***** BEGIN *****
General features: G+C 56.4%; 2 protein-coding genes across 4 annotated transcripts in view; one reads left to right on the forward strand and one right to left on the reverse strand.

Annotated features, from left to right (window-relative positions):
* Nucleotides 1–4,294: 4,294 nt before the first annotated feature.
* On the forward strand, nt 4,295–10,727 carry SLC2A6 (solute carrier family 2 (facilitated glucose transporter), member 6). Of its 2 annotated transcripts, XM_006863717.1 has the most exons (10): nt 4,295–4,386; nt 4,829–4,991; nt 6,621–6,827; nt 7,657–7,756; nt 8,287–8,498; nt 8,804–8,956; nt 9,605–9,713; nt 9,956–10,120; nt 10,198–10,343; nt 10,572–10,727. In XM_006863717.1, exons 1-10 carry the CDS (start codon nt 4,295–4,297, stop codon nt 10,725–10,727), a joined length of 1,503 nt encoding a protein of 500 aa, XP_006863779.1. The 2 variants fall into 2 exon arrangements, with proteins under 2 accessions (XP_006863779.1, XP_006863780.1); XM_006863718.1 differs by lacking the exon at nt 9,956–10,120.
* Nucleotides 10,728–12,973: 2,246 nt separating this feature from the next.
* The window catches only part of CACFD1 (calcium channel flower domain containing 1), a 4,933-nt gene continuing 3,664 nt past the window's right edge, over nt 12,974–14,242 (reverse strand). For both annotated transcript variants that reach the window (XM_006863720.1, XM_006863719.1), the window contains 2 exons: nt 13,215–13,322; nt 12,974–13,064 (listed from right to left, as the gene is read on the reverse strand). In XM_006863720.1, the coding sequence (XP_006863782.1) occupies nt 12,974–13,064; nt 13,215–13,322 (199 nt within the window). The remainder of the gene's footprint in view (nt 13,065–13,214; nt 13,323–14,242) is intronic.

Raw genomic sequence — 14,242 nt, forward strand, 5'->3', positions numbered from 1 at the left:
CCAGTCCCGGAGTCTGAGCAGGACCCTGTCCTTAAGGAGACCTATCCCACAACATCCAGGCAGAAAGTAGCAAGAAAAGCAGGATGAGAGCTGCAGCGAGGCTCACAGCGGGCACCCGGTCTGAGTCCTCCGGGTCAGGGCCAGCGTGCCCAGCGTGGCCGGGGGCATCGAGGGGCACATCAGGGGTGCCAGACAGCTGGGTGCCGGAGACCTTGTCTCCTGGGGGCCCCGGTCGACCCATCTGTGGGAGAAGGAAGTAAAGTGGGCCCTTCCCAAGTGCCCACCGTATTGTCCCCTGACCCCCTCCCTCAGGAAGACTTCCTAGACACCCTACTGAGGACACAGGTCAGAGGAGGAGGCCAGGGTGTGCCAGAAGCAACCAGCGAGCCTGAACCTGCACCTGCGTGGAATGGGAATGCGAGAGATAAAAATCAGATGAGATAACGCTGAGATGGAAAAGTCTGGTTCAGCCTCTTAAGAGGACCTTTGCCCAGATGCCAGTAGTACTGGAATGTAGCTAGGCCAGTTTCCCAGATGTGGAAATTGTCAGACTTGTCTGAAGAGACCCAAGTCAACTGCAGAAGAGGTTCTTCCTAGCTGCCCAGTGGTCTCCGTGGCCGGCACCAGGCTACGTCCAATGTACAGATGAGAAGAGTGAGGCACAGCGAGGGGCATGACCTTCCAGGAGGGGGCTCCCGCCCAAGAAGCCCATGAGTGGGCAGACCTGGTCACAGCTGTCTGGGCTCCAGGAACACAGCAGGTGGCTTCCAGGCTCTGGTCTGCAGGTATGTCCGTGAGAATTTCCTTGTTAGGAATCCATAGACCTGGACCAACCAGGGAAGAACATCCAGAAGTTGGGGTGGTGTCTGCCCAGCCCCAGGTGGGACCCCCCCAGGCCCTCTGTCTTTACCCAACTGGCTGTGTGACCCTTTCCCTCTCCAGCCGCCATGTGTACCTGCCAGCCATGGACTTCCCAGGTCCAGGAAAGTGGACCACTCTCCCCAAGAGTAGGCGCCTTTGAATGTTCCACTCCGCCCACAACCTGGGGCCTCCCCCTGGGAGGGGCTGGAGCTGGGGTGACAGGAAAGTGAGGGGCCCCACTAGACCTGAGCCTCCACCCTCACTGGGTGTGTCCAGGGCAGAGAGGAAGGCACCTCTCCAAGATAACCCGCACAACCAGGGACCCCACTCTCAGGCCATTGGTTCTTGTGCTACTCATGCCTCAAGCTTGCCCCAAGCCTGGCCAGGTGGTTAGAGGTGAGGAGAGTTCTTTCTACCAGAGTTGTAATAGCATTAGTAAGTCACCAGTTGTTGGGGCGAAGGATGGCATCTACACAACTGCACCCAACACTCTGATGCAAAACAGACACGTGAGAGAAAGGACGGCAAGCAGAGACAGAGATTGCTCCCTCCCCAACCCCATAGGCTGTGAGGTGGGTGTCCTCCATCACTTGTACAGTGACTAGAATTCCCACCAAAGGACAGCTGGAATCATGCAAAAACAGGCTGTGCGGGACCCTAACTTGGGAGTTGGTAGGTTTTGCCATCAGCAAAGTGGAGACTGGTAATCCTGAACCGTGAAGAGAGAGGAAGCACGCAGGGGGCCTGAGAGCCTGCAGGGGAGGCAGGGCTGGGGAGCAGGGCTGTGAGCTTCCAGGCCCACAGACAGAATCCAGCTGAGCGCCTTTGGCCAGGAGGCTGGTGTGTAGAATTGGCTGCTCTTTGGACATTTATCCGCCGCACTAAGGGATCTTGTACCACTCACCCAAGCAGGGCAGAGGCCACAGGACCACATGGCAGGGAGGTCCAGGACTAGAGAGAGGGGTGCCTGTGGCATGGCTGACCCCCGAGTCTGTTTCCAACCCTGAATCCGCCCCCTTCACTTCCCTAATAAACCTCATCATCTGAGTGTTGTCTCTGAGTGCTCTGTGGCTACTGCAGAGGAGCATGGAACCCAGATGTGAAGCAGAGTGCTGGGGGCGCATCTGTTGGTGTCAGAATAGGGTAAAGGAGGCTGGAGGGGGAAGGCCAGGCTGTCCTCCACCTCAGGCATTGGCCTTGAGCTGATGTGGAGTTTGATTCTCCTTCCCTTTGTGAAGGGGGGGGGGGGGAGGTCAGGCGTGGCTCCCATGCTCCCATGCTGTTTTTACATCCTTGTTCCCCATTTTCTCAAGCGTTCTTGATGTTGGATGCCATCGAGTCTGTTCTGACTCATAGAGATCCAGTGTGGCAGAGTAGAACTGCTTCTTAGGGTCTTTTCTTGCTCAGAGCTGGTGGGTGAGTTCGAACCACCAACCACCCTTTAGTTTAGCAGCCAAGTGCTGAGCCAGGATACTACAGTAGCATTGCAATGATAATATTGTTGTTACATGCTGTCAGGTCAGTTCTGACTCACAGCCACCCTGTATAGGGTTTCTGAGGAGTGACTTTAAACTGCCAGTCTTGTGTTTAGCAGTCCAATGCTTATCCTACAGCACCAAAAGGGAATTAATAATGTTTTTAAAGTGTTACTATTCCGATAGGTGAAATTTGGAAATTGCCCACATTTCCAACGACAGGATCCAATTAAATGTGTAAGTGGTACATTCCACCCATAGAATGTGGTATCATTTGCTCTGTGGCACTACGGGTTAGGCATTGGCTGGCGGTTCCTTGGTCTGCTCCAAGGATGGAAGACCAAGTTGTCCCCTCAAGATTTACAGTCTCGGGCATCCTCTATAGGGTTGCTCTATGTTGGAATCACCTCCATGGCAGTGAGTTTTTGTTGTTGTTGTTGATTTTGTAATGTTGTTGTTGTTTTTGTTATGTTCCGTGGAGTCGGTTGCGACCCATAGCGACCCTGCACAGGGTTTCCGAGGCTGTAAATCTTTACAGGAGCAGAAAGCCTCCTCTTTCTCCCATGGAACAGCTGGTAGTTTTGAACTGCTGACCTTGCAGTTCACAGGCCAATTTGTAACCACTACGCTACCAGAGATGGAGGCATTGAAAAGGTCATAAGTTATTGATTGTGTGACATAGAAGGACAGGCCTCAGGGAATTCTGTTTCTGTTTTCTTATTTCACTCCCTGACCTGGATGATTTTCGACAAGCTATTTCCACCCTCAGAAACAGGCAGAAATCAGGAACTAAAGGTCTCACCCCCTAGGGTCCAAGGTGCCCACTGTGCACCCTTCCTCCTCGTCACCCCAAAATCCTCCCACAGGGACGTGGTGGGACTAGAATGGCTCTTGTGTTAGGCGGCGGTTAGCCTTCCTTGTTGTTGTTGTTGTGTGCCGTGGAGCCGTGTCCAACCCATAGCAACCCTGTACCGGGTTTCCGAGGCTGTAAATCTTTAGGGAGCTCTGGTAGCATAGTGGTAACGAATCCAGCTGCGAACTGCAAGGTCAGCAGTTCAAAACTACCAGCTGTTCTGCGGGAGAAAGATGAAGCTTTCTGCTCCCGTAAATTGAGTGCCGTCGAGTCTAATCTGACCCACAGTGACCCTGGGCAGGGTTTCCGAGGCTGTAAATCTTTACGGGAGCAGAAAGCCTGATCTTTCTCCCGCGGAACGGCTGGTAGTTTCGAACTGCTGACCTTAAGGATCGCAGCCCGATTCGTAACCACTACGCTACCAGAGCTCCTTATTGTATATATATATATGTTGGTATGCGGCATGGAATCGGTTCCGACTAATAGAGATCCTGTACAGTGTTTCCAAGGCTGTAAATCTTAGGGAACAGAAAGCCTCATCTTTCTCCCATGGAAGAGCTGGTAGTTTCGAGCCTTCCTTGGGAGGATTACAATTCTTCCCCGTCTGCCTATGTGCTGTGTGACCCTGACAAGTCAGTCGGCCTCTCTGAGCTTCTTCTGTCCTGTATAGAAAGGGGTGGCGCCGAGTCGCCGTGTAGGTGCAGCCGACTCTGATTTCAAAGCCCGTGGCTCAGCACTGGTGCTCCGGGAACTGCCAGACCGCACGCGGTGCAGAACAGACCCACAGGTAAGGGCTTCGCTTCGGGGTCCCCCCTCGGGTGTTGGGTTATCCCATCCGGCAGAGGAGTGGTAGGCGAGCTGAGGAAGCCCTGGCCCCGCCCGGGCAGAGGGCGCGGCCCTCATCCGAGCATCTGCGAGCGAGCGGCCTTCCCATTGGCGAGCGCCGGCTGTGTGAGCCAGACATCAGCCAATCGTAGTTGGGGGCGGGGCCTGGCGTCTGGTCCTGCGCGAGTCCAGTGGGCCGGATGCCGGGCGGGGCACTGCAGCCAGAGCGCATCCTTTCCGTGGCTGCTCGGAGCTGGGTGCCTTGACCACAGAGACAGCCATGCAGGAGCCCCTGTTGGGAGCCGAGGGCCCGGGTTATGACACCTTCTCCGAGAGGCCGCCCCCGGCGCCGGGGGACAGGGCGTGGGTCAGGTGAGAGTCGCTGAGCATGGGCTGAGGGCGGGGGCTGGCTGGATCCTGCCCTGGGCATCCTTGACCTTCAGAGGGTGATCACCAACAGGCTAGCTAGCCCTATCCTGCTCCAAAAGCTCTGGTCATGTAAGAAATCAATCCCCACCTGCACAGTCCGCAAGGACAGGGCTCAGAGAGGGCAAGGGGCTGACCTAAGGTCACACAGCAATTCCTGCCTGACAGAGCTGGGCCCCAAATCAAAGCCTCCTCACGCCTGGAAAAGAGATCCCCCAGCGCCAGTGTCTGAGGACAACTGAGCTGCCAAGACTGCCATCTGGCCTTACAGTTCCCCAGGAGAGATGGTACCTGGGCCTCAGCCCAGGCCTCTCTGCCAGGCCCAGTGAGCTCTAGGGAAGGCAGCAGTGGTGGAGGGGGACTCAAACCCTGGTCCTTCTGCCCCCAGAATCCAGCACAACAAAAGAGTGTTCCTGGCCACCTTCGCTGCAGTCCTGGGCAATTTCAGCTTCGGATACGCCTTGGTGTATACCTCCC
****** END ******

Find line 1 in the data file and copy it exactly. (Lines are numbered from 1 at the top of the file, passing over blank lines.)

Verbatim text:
General features: G+C 56.4%; 2 protein-coding genes across 4 annotated transcripts in view; one reads left to right on the forward strand and one right to left on the reverse strand.